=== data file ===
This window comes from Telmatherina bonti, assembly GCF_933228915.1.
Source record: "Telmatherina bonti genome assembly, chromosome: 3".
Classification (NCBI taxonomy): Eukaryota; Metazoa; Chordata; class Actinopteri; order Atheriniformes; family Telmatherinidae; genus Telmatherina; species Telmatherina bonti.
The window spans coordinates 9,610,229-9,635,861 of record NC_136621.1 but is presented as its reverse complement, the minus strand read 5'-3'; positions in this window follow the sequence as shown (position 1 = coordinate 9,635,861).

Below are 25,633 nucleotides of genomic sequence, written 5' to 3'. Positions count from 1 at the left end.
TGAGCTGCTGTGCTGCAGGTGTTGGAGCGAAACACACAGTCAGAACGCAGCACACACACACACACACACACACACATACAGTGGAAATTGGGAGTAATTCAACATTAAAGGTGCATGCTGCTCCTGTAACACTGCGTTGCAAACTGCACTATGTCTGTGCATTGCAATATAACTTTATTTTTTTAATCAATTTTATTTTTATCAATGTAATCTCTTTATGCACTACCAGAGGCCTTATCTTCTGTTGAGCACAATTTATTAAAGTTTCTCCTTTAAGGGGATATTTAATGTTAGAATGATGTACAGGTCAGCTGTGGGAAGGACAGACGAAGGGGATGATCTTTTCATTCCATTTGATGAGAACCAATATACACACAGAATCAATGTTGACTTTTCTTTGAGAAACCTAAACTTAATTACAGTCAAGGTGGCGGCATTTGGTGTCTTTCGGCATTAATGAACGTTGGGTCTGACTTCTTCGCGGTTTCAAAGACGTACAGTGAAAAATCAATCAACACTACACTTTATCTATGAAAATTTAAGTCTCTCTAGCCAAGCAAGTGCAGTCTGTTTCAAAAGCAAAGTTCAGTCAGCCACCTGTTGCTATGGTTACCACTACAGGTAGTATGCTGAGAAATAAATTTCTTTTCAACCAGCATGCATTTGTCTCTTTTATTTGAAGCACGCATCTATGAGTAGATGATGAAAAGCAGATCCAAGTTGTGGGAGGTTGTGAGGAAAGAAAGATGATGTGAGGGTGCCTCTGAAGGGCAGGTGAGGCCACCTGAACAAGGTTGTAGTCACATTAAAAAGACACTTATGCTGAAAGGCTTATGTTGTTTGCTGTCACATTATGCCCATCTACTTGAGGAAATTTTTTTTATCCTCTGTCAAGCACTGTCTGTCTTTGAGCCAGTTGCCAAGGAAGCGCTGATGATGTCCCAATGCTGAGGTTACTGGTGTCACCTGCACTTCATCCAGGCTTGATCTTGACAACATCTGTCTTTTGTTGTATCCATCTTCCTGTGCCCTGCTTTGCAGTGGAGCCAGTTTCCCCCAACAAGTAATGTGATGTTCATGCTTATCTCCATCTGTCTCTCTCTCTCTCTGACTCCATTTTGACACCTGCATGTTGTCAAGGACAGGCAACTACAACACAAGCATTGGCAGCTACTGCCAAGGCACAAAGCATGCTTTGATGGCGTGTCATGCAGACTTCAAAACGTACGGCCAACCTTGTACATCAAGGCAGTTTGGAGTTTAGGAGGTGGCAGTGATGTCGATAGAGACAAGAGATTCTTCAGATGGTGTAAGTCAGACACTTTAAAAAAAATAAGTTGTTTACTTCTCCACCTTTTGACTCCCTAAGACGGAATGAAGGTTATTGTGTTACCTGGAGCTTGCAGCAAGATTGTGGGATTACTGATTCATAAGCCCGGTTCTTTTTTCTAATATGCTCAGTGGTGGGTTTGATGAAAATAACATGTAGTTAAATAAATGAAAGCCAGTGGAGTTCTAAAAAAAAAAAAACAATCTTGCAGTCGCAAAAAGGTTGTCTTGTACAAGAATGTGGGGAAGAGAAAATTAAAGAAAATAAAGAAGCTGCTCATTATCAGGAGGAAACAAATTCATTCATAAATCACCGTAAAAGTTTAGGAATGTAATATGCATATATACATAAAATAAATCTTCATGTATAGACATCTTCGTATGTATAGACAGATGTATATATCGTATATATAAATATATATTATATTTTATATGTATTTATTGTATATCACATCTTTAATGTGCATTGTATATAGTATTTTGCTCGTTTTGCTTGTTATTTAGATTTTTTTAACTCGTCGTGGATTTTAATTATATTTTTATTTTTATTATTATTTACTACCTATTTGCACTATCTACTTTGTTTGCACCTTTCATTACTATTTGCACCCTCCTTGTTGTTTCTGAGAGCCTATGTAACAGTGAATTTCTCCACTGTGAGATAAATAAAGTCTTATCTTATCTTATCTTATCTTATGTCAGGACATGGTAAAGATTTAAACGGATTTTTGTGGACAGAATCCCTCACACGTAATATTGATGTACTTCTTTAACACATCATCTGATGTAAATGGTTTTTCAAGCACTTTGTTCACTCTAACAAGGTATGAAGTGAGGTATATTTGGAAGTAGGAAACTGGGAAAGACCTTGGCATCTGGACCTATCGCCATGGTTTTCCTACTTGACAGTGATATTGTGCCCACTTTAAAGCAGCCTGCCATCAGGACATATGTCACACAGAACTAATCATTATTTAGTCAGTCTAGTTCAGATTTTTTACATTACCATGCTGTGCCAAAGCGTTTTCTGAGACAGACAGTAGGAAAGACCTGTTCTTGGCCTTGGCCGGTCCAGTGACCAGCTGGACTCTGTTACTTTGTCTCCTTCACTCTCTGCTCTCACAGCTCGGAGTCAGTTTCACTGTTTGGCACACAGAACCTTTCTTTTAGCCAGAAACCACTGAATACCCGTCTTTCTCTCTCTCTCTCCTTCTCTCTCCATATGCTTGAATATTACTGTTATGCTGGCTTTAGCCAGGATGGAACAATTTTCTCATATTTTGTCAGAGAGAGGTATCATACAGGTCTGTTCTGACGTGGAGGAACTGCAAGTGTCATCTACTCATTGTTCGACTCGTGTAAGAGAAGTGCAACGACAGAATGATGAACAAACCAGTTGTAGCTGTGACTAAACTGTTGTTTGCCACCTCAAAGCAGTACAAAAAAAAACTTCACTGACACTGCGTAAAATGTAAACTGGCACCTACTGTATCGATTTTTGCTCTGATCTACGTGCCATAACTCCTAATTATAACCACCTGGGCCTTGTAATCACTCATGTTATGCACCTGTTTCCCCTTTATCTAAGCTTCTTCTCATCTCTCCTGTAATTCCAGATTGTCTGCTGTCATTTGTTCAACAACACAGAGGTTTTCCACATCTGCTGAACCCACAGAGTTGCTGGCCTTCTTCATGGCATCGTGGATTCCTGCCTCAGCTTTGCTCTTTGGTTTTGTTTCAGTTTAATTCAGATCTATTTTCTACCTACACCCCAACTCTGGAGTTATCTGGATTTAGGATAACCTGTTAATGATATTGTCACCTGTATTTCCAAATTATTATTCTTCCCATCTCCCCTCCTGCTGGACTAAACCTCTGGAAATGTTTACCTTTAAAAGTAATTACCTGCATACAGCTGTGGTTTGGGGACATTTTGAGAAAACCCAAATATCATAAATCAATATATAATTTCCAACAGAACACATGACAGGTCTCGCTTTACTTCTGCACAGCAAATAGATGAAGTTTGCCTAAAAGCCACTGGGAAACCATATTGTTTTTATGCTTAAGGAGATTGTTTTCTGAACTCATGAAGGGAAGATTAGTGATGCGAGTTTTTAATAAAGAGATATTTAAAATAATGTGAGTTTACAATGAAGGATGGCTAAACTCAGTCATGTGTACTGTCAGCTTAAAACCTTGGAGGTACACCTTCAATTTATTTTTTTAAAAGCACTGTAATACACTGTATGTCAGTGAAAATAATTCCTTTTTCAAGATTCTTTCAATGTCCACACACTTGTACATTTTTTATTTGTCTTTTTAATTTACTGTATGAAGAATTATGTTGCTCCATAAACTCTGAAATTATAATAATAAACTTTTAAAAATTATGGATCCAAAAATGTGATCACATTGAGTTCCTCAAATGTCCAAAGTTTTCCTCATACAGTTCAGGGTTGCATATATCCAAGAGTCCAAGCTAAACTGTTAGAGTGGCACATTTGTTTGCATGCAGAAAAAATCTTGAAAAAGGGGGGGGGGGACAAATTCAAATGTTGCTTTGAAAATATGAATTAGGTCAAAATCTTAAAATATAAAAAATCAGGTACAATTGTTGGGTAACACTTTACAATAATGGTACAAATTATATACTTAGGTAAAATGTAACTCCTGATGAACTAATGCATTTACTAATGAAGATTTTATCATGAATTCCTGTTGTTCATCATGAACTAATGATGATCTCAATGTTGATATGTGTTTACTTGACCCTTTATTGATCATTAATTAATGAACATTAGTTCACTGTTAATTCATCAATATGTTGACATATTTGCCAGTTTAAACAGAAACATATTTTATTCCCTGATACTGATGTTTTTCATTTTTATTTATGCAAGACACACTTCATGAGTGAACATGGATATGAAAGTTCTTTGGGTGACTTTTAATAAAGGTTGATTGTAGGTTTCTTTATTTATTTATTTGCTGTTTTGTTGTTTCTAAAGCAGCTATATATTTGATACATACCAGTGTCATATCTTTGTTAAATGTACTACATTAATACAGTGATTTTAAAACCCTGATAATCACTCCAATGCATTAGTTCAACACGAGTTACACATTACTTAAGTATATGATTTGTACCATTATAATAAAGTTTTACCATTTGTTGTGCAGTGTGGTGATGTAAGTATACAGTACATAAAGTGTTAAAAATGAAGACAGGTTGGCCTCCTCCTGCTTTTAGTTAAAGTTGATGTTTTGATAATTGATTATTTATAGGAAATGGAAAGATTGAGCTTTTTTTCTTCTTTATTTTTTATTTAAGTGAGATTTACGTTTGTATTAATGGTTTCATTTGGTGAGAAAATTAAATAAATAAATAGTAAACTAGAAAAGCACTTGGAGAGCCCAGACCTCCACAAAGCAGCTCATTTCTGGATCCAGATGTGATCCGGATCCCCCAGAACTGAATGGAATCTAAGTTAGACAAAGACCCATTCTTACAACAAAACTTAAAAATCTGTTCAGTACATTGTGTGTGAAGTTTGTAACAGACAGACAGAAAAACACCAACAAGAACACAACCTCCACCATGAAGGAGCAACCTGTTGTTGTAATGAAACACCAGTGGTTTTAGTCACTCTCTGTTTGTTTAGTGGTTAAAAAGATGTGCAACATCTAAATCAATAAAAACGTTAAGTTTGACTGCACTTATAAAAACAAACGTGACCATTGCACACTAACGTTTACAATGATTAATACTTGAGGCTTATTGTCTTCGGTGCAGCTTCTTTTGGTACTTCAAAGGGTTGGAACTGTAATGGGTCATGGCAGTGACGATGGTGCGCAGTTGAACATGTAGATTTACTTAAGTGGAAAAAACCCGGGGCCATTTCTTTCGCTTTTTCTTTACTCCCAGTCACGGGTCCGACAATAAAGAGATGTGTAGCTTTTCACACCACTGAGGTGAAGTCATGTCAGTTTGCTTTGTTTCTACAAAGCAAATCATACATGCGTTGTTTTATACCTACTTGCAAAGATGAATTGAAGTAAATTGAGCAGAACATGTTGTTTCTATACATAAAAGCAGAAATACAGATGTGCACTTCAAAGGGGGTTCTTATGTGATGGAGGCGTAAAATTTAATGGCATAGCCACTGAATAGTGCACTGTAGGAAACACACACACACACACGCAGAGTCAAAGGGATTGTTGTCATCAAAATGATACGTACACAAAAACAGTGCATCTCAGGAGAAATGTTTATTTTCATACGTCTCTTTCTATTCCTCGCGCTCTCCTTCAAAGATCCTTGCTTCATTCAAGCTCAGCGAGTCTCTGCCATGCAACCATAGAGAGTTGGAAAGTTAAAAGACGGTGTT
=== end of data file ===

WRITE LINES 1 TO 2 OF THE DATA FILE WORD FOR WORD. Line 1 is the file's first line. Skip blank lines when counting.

This window comes from Telmatherina bonti, assembly GCF_933228915.1.
Source record: "Telmatherina bonti genome assembly, chromosome: 3".